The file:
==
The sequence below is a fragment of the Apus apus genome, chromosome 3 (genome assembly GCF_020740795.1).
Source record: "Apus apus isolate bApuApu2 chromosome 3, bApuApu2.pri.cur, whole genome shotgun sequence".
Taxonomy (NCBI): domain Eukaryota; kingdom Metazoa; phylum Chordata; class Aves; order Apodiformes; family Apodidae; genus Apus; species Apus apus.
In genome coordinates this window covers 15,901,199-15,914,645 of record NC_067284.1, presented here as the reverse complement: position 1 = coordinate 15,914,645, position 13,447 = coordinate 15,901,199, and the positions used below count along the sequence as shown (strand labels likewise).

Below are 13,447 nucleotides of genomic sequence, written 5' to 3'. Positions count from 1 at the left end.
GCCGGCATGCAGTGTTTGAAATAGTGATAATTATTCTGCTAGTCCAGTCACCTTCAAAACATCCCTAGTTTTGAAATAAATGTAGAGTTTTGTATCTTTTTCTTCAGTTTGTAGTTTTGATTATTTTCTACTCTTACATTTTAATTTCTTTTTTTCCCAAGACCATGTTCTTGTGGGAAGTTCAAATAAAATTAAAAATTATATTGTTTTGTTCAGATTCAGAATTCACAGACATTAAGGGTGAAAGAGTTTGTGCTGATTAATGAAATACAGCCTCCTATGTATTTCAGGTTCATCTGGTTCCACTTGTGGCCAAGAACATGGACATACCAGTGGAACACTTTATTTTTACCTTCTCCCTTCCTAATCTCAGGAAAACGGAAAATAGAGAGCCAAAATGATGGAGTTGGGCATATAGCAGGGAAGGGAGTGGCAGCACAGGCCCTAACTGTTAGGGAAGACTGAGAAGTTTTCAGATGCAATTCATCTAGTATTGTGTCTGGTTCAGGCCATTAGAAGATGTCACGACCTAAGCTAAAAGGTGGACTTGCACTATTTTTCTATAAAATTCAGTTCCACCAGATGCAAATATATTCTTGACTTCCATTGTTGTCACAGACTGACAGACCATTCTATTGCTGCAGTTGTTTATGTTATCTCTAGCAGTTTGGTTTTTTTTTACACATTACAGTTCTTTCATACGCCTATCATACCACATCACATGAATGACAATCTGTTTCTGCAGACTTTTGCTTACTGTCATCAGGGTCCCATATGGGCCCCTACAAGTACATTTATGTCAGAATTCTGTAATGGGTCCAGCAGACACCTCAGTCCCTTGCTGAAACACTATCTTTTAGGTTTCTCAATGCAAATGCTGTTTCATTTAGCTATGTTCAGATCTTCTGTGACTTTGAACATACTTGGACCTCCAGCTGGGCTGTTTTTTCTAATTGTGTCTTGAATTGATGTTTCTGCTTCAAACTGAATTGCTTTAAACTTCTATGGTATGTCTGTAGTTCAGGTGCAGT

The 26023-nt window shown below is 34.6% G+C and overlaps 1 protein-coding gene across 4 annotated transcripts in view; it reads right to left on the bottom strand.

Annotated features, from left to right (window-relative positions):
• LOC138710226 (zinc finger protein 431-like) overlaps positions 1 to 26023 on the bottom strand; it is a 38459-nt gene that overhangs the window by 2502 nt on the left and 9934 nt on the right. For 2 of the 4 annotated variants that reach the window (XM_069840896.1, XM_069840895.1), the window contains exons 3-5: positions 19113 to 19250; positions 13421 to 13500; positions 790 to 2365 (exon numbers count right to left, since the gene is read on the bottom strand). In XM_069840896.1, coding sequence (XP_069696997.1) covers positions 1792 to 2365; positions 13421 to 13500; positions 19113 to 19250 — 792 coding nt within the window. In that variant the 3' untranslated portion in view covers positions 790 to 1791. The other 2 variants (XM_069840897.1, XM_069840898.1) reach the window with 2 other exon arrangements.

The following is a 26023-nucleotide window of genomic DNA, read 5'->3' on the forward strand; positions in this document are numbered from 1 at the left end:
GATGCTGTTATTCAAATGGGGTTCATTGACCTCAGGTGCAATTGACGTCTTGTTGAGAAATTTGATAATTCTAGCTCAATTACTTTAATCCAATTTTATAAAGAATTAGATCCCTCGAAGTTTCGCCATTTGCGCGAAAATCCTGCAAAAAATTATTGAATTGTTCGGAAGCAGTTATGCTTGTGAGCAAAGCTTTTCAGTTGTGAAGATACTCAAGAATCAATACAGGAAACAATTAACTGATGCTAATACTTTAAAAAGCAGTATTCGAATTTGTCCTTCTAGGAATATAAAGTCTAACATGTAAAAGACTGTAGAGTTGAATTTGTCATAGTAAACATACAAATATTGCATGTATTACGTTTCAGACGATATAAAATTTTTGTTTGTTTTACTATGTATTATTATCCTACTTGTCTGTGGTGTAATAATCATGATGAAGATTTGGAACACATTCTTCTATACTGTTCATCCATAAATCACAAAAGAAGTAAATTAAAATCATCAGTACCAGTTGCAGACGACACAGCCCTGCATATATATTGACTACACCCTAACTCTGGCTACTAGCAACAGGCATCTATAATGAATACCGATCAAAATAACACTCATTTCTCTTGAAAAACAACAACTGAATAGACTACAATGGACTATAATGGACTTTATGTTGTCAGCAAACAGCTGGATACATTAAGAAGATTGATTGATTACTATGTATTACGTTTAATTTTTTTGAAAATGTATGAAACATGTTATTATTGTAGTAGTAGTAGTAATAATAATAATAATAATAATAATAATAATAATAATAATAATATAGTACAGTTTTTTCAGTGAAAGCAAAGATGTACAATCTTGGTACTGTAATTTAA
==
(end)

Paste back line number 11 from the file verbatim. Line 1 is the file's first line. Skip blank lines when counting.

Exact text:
GATGCTGTTATTCAAATGGGGTTCATTGACCTCAGGTGCAATTGACGTCTTGTTGAGAAATTTGATAATTCTAGCTCAATTACTTTAATCCAATTTTATAAAGAATTAGATCCCTCGAAGTTTCGCCATTTGCGCGAAAATCCTGCAAAAAATTATTGAATTGTTCGGAAGCAGTTATGCTTGTGAGCAAAGCTTTTCAGTTGTGAAGATACTCAAGAATCAATACAGGAAACAATTAACTGATGCTAATACTTTAAAAAGCAGTATTCGAATTTGTCCTTCTAGGAATATAAAGTCTAACATGTAAAAGACTGTAGAGTTGAATTTGTCATAGTAAACATACAAATATTGCATGTATTACGTTTCAGACGATATAAAATTTTTGTTTGTTTTACTATGTATTATTATCCTACTTGTCTGTGGTGTAATAATCATGATGAAGATTTGGAACACATTCTTCTATACTGTTCATCCATAAATCACAAAAGAAGTAAATTAAAATCATCAGTACCAGTTGCAGACGACACAGCCCTGCATATATATTGACTACACCCTAACTCTGGCTACTAGCAACAGGCATCTATAATGAATACCGATCAAAATAACACTCATTTCTCTTGAAAAACAACAACTGAATAGACTACAATGGACTATAATGGACTTTATGTTGTCAGCAAACAGCTGGATACATTAAGAAGATTGATTGATTACTATGTATTACGTTTAATTTTTTTGAAAATGTATGAAACATGTTATTATTGTAGTAGTAGTAGTAATAATAATAATAATAATAATAATAATAATAATAATAATAATATAGTACAGTTTTTTCAGTGAAAGCAAAGATGTACAATCTTGGTACTGTAATTTAA